For the first one hour, Vettaiyaadu Vilayaadu (VV) is an extremely engrossing watch. Technically polished with the narrative moving ahead surely and steadily, you go along with DCP Raghavan piecing together the mystery bit by bit as he does while hunting for a serial killer in USA. But at a particular point and sadly much, much too soon, director Gautham Vasudev Menon chooses to open all his cards, go neutral and reveal the killers. The ploy fails to work as thereafter the film derails and plummets and for all its style, it fails to get back on track; a pity because the film had much potential to truly be a kickass action thriller. As it is, it finally ends up as an average and even dissatisfying watch after the promising beginning.
Director Menon goes bigger but not necessarily better in this follow up to Kaakha Kaakha (2003) and its Telugu re-make, Gharshana (2004). Kaakha Kaakha worked much better overall cohesively as a film whereas though VV has its moments, some typical deft Menon touches and some fine performances, these fail to add up as convincingly to a whole as they should. As usual, you have to blame the screenplay. After the riveting first hour, where the film sticks to its plot and you are given the main character's back story as well with minimum fuss, the film starts to falter. The Kamal Haasan - Jyothika track, though reasonably well handled and integrated reasonably nicely into the main track, gradually does slow down the narrative while revealing the killers leaves you at the interval with very little story left in the film - you know now it's a one to one between Kamal and the two killers and the culmination of the Kamal - Jyothika romance. Unfortunately, this switch of POV and the ensuing cat and mouse game fails to be enaging as the killers are none-too interesting and their back stories not engrossing enough or convincing either. We know they have a connection but as they seem to rape women individually, yet stick to each other, we don't really know are they lovers or not? Ilamaran does have Amudhan's name tattooed on his back with a heart so... Worse, the film runs out of original ideas here. The bits with the killers roaming about in disguise takes you into typical 'filmi' territory, there is a terrible item number in this part of the film, attacking the officer's near and dear ones is straight out of Kaakha Kaakha and the end with Jyothika being buried alive but surviving is unbelievable as hell as is Kamal Haasan's leap from the burning apartment in the first half of the film. To top it all, all of this takes up considerable screen table telling heavily on the length of the film as you begin to feel that the film has too little story to sustain such a long running time. A film of this type should have been of a crisp two hours duration and no more.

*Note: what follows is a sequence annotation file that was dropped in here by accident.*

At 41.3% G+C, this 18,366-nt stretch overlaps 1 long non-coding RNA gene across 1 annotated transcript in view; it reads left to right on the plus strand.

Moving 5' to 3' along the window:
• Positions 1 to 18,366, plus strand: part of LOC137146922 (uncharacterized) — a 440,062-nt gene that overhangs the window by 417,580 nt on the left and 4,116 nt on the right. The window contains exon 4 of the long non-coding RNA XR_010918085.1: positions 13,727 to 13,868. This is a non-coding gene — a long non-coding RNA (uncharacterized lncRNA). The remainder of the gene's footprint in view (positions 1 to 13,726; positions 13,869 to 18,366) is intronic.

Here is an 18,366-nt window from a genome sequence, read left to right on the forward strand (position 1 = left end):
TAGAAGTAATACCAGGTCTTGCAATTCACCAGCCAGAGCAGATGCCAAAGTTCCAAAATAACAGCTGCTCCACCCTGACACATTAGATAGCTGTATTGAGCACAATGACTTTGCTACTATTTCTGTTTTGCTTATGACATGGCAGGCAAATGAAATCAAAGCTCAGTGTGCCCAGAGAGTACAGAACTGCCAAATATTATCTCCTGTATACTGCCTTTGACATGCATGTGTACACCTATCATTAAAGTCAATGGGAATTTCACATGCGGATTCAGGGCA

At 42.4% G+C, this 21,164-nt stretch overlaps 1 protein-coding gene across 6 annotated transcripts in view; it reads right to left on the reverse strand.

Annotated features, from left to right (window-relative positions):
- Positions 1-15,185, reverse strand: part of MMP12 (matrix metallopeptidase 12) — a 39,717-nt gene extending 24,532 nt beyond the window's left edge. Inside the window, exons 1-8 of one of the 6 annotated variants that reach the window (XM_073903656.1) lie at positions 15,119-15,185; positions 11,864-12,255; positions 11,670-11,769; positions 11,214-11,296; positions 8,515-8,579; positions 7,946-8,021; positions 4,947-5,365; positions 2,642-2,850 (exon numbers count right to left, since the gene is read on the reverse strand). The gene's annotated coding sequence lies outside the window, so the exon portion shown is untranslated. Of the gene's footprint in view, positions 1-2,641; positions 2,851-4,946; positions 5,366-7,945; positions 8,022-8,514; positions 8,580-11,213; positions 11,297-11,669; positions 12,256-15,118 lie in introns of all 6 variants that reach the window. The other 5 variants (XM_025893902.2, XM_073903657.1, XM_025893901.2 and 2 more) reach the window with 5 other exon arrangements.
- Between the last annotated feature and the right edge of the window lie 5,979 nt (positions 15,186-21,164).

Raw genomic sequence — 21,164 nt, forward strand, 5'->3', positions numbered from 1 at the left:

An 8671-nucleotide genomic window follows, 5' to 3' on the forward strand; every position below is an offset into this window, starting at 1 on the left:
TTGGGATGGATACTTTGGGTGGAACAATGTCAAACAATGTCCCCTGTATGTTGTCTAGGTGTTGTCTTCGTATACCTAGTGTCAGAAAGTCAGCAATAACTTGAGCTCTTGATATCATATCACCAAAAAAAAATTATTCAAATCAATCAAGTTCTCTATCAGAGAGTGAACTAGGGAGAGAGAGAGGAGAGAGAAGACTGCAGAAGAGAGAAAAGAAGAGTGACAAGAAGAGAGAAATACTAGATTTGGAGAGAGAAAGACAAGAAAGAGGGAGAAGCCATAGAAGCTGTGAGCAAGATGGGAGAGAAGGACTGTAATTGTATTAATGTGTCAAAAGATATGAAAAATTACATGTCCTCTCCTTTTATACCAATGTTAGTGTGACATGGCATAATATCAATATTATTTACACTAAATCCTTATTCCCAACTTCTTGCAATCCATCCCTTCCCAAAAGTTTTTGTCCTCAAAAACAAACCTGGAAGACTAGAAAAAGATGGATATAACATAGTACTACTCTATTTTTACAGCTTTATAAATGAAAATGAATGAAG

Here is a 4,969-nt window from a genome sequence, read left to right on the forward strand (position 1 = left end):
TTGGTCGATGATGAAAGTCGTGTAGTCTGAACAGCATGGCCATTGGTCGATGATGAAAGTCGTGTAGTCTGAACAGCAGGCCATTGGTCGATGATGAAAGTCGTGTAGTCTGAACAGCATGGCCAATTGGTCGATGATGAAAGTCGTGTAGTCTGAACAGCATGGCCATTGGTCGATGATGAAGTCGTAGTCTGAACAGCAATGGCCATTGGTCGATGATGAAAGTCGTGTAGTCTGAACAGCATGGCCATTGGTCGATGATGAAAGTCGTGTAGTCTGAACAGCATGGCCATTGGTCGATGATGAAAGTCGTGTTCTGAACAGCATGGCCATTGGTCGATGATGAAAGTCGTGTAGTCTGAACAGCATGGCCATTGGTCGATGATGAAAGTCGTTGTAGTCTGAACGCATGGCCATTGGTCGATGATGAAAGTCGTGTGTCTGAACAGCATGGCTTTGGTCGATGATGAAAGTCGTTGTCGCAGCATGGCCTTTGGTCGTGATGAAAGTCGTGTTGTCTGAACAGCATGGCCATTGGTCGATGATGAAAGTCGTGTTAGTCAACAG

Then there are logic loopholes, the deathknell of any thriller. For instance, when the killers leave the apartment in Brooklyn and escape, why do they carelessly leave Raghavan in the burning room assuming he would die rather than make sure they actually kill him? Of course, as the hero he survives though as mentioned above, unbelievably so.